Every time the dollar slides in the international currency markets, people predict the death of the mighty dollar. No one, they say, will want to go on investing in a depreciating currency. The age of the dollar has come to an end. Its successor will be a multi-polar currency system, with the dollar, the euro, and possibly the yen as the three competitive poles of attraction. How likely is this?
One of the first Russian words I learnt was ‘probka’, or traffic jam. It must take longer to get round Moscow by car than any other city in the world. Not only do the big roads lead you in the opposite direction from where you want to go; there are far too many cars on them. Probably the main use of mobile telephones is to ring up in a ‘probka’ to explain why you are going to be late for an appointment. Congestion must cost the city’s economy billions of roubles a year.
‘It’s population, stupid’. According to an eighteenth century English clergyman, the Revd Thomas Malthus, this was the key to the great movements of history. As industrialisation spread, the fear of overpopulation declined. In the rich countries, productivity raced ahead of fertility. It was assumed that sooner or later the population of the rest of the world would stabilise. So why have we started to worry about a demographic ‘time bomb’?
By Robert Skidelsky and Pavel Erochkine
Is capital flight a problem for Russia? Most people would say “yes” and would regard the recent reversal of capital flight as a positive sign for the Russian economy. But there is another school of thought that believes that capital movements should be a matter of complete indifference and certainly not the object of government concern.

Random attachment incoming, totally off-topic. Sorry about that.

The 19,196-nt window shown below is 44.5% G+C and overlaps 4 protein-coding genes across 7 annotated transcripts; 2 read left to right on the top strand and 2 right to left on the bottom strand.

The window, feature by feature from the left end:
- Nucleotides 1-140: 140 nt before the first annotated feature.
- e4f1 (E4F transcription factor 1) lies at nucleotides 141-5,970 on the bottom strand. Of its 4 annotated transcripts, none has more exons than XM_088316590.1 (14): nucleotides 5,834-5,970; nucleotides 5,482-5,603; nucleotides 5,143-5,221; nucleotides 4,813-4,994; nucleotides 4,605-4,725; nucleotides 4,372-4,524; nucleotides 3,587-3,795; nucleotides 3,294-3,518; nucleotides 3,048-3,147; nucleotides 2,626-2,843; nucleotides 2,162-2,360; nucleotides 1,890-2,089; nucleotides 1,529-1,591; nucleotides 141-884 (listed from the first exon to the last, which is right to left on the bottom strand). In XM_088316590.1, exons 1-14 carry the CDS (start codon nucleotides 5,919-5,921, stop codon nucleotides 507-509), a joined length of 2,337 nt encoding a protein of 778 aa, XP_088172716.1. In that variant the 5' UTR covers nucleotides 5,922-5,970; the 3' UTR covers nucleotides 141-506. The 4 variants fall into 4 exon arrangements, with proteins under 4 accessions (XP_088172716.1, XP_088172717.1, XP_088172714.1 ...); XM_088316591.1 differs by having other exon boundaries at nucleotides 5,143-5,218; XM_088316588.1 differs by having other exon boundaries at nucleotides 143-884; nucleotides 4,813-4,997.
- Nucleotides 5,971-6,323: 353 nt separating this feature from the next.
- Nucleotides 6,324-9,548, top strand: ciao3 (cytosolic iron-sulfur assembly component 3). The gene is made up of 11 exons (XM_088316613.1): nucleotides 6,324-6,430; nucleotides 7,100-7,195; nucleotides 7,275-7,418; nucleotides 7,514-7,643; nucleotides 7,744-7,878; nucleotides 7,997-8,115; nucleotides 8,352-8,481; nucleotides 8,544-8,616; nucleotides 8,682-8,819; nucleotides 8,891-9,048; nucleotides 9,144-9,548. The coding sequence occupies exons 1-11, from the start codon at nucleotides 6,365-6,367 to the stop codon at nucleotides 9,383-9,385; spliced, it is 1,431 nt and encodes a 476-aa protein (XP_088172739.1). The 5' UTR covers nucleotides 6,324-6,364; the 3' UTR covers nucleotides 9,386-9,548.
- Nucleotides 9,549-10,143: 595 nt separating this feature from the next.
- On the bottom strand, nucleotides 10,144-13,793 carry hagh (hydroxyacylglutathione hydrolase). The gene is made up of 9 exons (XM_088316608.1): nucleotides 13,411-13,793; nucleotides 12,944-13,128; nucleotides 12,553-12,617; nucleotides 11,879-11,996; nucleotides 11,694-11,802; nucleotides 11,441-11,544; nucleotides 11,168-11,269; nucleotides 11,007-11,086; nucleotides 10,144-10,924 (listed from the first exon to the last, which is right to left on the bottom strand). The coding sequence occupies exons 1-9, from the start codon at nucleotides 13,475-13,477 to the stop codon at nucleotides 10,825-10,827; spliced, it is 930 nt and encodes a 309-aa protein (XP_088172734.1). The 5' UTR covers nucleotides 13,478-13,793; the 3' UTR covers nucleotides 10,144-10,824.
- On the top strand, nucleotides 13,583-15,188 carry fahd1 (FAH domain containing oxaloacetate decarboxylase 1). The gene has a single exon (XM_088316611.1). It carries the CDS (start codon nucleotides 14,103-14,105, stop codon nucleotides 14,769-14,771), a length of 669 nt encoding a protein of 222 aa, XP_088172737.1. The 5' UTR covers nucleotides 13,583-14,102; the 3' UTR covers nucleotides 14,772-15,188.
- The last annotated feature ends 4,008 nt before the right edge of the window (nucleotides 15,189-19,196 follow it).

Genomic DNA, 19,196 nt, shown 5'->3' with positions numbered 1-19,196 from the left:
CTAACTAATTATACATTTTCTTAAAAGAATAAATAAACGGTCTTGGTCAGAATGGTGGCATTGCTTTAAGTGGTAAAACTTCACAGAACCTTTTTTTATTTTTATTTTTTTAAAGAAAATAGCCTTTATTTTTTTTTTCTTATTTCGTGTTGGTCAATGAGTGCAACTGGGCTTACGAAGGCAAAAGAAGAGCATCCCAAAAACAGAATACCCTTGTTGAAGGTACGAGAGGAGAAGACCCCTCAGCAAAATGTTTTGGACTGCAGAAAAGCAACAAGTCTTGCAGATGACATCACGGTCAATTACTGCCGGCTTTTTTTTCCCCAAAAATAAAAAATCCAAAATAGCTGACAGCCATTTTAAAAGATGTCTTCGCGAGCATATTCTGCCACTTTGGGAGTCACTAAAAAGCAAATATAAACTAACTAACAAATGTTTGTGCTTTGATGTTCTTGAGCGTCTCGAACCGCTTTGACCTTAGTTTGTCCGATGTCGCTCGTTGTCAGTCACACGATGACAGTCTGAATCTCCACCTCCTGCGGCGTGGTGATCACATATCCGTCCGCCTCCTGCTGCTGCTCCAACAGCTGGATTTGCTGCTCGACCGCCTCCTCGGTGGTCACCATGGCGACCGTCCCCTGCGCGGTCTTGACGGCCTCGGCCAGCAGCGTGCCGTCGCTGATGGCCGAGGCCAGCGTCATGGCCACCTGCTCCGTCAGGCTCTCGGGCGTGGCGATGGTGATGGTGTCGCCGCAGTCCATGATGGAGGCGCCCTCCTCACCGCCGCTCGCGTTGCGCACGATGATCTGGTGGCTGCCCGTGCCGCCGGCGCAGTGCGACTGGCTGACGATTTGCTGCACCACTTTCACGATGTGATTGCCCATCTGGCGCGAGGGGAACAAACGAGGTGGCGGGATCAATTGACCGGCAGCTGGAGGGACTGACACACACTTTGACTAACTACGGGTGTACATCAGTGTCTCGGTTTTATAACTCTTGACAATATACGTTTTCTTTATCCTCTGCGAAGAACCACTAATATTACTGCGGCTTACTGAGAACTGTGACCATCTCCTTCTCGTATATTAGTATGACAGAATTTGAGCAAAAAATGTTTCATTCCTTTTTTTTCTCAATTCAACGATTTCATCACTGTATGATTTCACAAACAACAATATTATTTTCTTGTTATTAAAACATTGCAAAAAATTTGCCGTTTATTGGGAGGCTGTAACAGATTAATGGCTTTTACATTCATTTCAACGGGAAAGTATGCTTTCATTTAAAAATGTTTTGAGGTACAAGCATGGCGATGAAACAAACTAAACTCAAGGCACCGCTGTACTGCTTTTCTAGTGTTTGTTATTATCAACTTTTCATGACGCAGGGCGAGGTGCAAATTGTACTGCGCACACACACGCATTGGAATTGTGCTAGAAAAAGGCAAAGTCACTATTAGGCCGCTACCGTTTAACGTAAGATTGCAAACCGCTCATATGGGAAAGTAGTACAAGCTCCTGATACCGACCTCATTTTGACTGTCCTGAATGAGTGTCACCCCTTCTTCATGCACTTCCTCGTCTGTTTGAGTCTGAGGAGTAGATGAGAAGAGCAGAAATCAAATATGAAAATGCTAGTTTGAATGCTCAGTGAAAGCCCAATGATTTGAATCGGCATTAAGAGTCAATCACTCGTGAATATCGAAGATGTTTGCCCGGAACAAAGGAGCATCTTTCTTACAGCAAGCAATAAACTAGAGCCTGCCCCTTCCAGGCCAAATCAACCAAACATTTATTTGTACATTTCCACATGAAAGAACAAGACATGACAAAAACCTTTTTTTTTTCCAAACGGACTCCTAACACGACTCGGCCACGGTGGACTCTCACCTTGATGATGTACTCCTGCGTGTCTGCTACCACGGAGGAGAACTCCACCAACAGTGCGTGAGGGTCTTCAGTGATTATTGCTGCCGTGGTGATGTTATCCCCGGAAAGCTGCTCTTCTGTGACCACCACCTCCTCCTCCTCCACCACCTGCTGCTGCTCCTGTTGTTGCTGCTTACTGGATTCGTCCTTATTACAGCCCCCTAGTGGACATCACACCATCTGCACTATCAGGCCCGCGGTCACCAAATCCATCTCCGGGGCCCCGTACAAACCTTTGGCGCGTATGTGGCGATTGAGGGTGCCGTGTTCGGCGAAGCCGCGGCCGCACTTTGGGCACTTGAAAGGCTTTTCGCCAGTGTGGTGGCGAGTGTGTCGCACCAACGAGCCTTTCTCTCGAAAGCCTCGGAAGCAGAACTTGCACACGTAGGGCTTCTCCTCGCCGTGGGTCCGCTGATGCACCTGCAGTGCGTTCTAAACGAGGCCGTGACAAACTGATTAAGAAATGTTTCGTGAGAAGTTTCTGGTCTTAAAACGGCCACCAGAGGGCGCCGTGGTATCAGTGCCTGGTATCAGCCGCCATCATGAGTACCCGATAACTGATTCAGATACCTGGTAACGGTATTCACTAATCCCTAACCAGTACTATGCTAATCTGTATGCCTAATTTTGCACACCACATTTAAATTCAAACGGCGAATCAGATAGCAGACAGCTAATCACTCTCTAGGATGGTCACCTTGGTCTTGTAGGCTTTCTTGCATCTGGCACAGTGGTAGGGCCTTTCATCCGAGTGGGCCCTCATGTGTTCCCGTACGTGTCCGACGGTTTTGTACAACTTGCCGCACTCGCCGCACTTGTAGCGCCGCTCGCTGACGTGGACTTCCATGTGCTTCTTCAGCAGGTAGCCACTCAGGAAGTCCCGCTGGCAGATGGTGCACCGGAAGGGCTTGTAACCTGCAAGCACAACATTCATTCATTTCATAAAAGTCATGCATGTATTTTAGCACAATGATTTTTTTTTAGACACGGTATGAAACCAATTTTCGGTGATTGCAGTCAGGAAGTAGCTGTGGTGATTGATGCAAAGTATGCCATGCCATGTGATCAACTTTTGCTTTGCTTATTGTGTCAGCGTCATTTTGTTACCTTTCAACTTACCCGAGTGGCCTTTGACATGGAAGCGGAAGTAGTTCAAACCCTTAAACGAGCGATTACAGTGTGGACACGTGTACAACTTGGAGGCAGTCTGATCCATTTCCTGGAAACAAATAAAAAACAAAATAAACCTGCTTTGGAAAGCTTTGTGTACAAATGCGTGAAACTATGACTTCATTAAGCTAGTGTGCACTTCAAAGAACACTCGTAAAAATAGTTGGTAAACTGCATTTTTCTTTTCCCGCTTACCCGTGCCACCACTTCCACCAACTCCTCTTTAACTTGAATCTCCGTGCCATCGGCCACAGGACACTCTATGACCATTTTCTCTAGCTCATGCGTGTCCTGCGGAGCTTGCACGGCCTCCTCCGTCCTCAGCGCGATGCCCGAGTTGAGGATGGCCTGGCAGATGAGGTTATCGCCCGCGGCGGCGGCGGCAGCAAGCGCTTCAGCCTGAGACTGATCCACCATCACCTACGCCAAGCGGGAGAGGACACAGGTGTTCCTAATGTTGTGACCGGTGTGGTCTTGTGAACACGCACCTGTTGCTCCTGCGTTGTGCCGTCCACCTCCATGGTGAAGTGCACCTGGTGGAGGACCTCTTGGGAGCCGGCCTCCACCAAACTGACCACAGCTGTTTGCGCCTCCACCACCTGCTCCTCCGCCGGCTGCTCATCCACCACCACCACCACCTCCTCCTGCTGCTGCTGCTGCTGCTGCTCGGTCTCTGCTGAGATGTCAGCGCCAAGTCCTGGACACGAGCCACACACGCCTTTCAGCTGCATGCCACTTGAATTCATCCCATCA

Changes in the character of war partially account for the mass murders of the past century. But the rise of democracy also plays a role.
Why did the 20th century produce so much mass killing of civilians – a phenomenon so terrible and unexpected that it caused a new word, “genocide”, to be coined to describe it? Mass slaughter is nothing new. What was new was its return to the centres of civilisation after two centuries of progress. From Europe, it spread to Asia and Africa. In Rwanda on 7 April 1994, the Hutus started killing the Tutsis, or “cockroaches” as they were called. They shot and hacked a million to death in three months. The killings were as coldly deliberate as those organised by Hitler, Stalin and Pol Pot. The great powers supplied the weapons that allowed the genocide to happen and withdrew the small force of UN peacekeepers who might have stopped it.
The most important event of 2003 was the American-led war on Iraq. The legality of this action has been much disputed. At this season of the year, a moral accounting is appropriate.
‘It is unsatisfactory that 450 million Europeans rely so much on 250 million Americans to defend them’. So wrote the British diplomat Robert Cooper in a recently-published book. On 12-13 December the heads of government of EU members and candidate members -25 in all – will be meeting in Brussels to agree a new European constitution. The draft constitution, drawn up at a convention chaired by former French President Valery Giscard D’Estaing, is an attempt both to meet the challenge of enlargement and to give the EU a bigger foreign policy and defence ‘presence’. It proposes to establish a new post of EU ‘minister of foreign affairs’, and a ‘capabilities agency’ to coordinate defence technology research and encourage harmonised procurement. The constitution would also allow a ‘vanguard’ of members to cooperate more closely on defence matters.